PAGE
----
The Knesset’s Coronavirus Committee was holding a lengthy discussion Tuesday on potentially easing restrictions on flights to and from Israel.
Committee chairwoman Yifat Shasha-Biton referred at the opening of the meeting to the approval given Monday for thousands of foreign students to come to Israel for the coming academic year, saying there should be “one rule for all.”
“If we can give assistance to a certain group, we need to help everyone,” she said. “If 16,000 yeshiva students enter, we should find a way to get everyone in.”
The Health Ministry representative, Asher Shalmon, meanwhile, said his ministry opposes any mass approval for Israelis to make a Rosh Hashanah pilgrimage in September to the grave of Rabbi Nachman of Brastlav in Uman, Ukraine, a popular yearly event.
“Having 30,000 people travel there is an event that won’t be able to go ahead,” he said.
One key problem for opening Israel’s skies is the current infection rate, which is among the highest in the world and has caused most countries to stop considering mutual travel agreements.
“We had reached understandings with many countries, until the day we again found ourselves a ‘red’ country and the countries backed away,” said Shalmon. “As long as we’re a ‘red’ country the only agreements we’ll have will be one-sided agreements allowing entry to Israel from ‘green’ countries.”
According to a Health Ministry statement, 2,000 university students and 12,000 yeshiva students will be permitted to enter Israel for their respective programs. Another 5,000 participants in Masa programs, 500 high school exchange students on the Naale program and 1,500 people at private institutions will also be allowed into the country.
A ministry statement said 17,000 students were being let in, though it was unclear how the figures were meant to match up.
MKs from the opposition have laced into Ronni Gamzu, who was appointed to the post of coronavirus czar last month, for the decision to allow entry to the students, warning it would import infections and put more strain on the healthcare system.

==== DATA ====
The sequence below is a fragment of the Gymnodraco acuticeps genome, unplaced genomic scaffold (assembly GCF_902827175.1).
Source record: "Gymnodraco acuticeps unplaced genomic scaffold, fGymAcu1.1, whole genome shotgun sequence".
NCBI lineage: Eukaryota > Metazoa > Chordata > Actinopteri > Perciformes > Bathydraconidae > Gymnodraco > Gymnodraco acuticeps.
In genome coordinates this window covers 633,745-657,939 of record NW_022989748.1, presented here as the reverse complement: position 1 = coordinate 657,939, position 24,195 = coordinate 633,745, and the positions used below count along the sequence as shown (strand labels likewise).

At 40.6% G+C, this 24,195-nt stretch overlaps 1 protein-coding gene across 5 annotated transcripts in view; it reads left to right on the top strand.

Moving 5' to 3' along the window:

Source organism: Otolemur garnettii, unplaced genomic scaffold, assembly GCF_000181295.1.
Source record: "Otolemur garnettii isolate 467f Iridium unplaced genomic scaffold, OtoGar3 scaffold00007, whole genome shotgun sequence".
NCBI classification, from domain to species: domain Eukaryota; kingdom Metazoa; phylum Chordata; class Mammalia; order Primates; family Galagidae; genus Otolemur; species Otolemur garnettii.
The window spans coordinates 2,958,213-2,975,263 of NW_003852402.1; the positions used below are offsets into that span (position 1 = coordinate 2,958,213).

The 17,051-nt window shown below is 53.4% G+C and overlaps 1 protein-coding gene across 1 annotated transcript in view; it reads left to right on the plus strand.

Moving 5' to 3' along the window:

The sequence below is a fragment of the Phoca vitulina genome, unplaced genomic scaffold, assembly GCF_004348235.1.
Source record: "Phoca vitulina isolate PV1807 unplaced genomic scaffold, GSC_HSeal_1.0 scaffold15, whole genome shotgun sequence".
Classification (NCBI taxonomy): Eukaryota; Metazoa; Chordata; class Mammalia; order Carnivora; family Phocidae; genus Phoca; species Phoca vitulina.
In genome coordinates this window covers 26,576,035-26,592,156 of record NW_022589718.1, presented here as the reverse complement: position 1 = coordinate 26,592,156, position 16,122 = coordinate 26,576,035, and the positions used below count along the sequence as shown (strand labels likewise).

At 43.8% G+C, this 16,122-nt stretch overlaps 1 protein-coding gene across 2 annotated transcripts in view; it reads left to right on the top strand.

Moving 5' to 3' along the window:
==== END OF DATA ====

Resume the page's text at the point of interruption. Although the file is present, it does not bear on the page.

MK Merav Michaeli, a member of the coalition Labor party who votes with the opposition, petitioned the Interior Ministry, demanding explanations for the “serious discrimination” as family members of Israeli citizens have been denied entry into the country for months as a result of the pandemic.
There are thousands of Israelis who have foreign partners and haven’t seen their loved ones for many months, with no solution on the horizon for them as of now.
Some of them were planning a protest Tuesday evening outside Foreign Minister Gabi Ashkenazi’s home.
Plia Kettner, 35, whose partner, Eric, is Swedish and who earlier this year opened a Facebook group called “Families want to unite,” told Channel 12 she didn’t know when she’d see him again.
“We deal with it through phone and video calls and texting about any little thing that happens in our lives,” she said.
“I’m not envious of anyone,” she said, “but if they got it so should we. There aren’t that many couples and families like us and we won’t flood Israel.”
Maayan Tsuk-Ran, 27, whose partner, Benjamin, is German, said she missed him and was frustrated they couldn’t meet and he couldn’t attend her graduation recital at the Jerusalem Academy of Music.
“We hoped to meet at least for a few days but hit a brick wall,” she said. “It’s frustrating that the country for which I served in the army and in which I live is causing me to feel I don’t belong. I’m happy for those allowed to enter but we have a reason that is just as valid.”
The arriving students will be required to isolate in capsules of up to six people for 14 days after arrival. Only institutions that receive Health Ministry approval will be allowed to host them.
Most programs for yeshiva studies are expected to begin around the last week of August. Universities and other programs start in September or after the holidays in mid-October.
Last month, the Calcalist business daily reported that the cancellation of trips for Jewish youths and young adults due to the coronavirus crisis was set to cost the Israeli economy about $200 million.